4. The bounds of morality, good behaviour or judgment in civilized company, in the phrase beyond the pale.
  5. (heraldry) A vertical band down the middle of a shield.
  6. (archaic) A territory or defensive area within a specific boundary or under a given jurisdiction.
    1. (historical) The parts of Ireland under English jurisdiction.
    2. (historical) The territory around Calais under English control (from the 14th to 16th centuries).
      • 2009, Hilary Mantel, Wolf Hall, Fourth Estate 2010, p. 402:
        He knows the fortifications – crumbling – and beyond the city walls the lands of the Pale, its woods, villages and marshes, its sluices, dykes and canals.
      • 2011, Thomas Penn, Winter King, Penguin 2012, p. 73:
        A low-lying, marshy enclave stretching eighteen miles along the coast and pushing some eight to ten miles inland, the Pale of Calais nestled between French Picardy to the west and, to the east, the imperial-dominated territories of Flanders.
    3. (historical) A portion of Russia in which Jews were permitted to live.
  7. (archaic) The jurisdiction (territorial or otherwise) of an authority.
  8. A cheese scoop.[1]
  9. A shore for bracing a timber before it is fastened.
    (Can we find and add a quotation of Spencer to this entry?)
TranslationsEdit
The translations below need to be checked and inserted above into the appropriate translation tables, removing any numbers. Numbers do not necessarily match those in definitions. See instructions at Wiktionary:Entry layout#Translations.

VerbEdit

pale (third-person singular simple present pales, present participle paling, simple past and past participle paled)

  1. To enclose with pales, or as if with pales; to encircle or encompass; to fence off.
    • c. 1609, William Shakespeare, Cymbeline, Act III, Scene 1,[7]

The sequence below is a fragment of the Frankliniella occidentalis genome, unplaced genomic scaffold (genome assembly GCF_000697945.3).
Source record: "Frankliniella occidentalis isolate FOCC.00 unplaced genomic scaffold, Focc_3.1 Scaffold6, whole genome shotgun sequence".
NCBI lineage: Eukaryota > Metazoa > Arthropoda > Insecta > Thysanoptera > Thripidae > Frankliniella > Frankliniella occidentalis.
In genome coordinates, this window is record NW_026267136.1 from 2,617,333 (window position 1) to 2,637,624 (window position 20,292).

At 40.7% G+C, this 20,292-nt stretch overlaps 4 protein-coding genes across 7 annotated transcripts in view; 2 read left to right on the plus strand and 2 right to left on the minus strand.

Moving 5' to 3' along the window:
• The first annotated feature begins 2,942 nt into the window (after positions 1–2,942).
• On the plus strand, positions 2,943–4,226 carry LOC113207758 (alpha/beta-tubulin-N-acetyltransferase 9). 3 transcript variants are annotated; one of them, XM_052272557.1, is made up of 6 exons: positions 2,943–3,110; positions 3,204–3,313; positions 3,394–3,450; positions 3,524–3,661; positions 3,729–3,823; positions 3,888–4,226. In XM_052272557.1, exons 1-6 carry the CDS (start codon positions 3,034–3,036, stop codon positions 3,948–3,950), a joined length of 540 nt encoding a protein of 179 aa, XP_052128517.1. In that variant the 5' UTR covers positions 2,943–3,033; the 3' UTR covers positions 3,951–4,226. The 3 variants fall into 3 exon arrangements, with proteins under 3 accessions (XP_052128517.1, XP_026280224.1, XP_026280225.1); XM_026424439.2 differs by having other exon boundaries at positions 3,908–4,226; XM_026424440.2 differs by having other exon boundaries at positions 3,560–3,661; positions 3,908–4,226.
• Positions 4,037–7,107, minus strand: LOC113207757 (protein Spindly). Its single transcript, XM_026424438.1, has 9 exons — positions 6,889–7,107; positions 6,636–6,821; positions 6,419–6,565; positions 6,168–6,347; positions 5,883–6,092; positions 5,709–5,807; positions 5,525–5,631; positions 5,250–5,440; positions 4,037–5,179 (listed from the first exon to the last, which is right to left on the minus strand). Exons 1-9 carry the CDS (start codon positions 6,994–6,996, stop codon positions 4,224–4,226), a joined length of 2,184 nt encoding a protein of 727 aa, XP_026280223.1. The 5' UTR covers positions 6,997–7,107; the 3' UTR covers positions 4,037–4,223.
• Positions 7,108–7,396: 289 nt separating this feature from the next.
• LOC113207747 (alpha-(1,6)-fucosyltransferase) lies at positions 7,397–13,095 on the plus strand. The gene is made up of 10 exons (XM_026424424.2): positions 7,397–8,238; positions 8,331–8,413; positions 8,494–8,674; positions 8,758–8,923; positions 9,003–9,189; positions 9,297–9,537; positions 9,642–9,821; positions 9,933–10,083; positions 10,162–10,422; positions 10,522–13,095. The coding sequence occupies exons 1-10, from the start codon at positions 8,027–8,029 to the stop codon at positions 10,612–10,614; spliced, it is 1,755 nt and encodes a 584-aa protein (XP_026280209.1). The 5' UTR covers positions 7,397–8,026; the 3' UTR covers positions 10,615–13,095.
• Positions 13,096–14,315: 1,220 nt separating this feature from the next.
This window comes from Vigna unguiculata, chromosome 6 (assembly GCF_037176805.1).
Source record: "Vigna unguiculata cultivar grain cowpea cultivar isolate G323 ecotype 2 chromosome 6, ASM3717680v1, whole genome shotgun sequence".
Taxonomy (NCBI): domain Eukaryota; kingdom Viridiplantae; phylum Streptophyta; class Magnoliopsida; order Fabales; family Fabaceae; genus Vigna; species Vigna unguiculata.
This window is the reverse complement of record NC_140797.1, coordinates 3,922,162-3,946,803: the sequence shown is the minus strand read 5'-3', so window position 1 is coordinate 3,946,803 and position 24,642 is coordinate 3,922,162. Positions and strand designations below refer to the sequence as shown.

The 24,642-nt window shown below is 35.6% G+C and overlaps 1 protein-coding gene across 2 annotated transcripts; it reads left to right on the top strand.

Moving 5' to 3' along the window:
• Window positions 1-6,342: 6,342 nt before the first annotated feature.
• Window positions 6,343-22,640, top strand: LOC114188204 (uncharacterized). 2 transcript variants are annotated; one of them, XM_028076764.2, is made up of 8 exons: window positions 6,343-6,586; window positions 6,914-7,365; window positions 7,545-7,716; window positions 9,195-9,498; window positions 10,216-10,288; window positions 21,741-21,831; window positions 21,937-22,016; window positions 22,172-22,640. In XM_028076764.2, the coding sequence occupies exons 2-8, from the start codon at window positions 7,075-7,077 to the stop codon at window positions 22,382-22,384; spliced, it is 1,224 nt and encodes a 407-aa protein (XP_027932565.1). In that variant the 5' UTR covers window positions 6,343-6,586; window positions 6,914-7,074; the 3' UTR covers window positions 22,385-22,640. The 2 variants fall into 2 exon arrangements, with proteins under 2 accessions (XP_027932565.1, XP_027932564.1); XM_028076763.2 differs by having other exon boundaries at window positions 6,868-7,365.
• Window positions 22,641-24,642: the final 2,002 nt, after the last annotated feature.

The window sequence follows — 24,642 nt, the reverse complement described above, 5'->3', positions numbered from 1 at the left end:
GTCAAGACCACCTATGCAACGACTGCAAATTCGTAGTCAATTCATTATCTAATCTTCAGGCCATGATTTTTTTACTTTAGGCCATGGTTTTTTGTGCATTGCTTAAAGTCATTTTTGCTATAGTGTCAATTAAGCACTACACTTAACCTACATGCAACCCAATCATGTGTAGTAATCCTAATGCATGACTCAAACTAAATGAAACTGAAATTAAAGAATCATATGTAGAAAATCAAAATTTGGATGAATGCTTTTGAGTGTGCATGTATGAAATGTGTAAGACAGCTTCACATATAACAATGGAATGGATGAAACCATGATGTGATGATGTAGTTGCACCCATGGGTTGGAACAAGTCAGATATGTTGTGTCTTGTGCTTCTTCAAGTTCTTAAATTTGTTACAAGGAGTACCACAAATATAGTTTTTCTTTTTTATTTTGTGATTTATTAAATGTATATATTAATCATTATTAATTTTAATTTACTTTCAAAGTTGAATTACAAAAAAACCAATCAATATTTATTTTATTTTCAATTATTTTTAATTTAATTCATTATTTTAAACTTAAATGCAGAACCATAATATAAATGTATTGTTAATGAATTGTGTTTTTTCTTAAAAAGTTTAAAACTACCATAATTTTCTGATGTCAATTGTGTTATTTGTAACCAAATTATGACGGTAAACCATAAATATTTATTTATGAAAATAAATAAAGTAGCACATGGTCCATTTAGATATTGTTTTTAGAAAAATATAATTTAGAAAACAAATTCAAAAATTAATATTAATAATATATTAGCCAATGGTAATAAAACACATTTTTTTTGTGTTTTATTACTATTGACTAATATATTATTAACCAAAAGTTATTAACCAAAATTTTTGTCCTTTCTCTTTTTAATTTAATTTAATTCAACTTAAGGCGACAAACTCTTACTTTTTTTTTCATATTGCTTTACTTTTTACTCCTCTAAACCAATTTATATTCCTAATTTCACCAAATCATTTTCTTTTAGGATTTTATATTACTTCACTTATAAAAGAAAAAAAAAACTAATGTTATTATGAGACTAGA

[] your isle, which stands
      As Neptune’s park, ribbed and paled in
      With rocks unscalable and roaring waters,

Related termsEdit

StatisticsEdit

Most common English words before 1923 in Project Gutenberg: promise · obliged · ourselves · #912: pale · happiness · religion · dress

ReferencesEdit

  1. ^ P. L. Simmonds, A Dictionary of Trade Products, Commercial, Manufacturing, and Technical Terms, London: Routledge, 1858, p. 272,[1]

AnagramsEdit


EstonianEdit

NounEdit

pale (genitive [please provide], partitive [please provide])

  1. cheek

DeclensionEdit

This noun needs an inflection-table template.


FrenchEdit

EtymologyEdit

From Latin pāla (shovel, spade).

NounEdit

pale f (plural pales)

  1. blade (of a propeller etc)
  2. vane (of a windmill etc)

Further readingEdit

AnagramsEdit


Haitian CreoleEdit

EtymologyEdit

From French parler (talk, speak)

VerbEdit

pale

  1. to talk, to speak

ItalianEdit

NounEdit

pale f

  1. plural of pala

AnagramsEdit


KurdishEdit

PronunciationEdit

NounEdit

pale ?

  1. worker

LatinEdit

NounEdit

pāle

  1. vocative singular of pālus

ReferencesEdit

  • pale in Charlton T. Lewis and Charles Short (1879) A Latin Dictionary, Oxford: Clarendon Press
  • pale” in Félix Gaffiot’s Dictionnaire Illustré Latin-Français, Hachette (1934)
  • pale in Harry Thurston Peck, editor (1898) Harper's Dictionary of Classical Antiquities, New York: Harper & Brothers
  • pale in William Smith, editor (1854, 1857) A Dictionary of Greek and Roman Geography, volume 1 & 2, London: Walton and Maberly

Lower SorbianEdit

PronunciationEdit

ParticipleEdit

pale

  1. third-person plural present of paliś

NormanEdit

EtymologyEdit

From Old French pale, from Latin pallidus (pale, pallid).

AdjectiveEdit

pale m, f

  1. (Jersey) pale

SynonymsEdit


Old FrenchEdit

Alternative formsEdit

EtymologyEdit

From Latin pallidus.

PronunciationEdit

AdjectiveEdit

pale m (oblique and nominative feminine singular pale)

  1. pale, whitish or having little color

DescendantsEdit


PolishEdit

SwahiliEdit

AdjectiveEdit

pale

  1. Pa class inflected form of -le.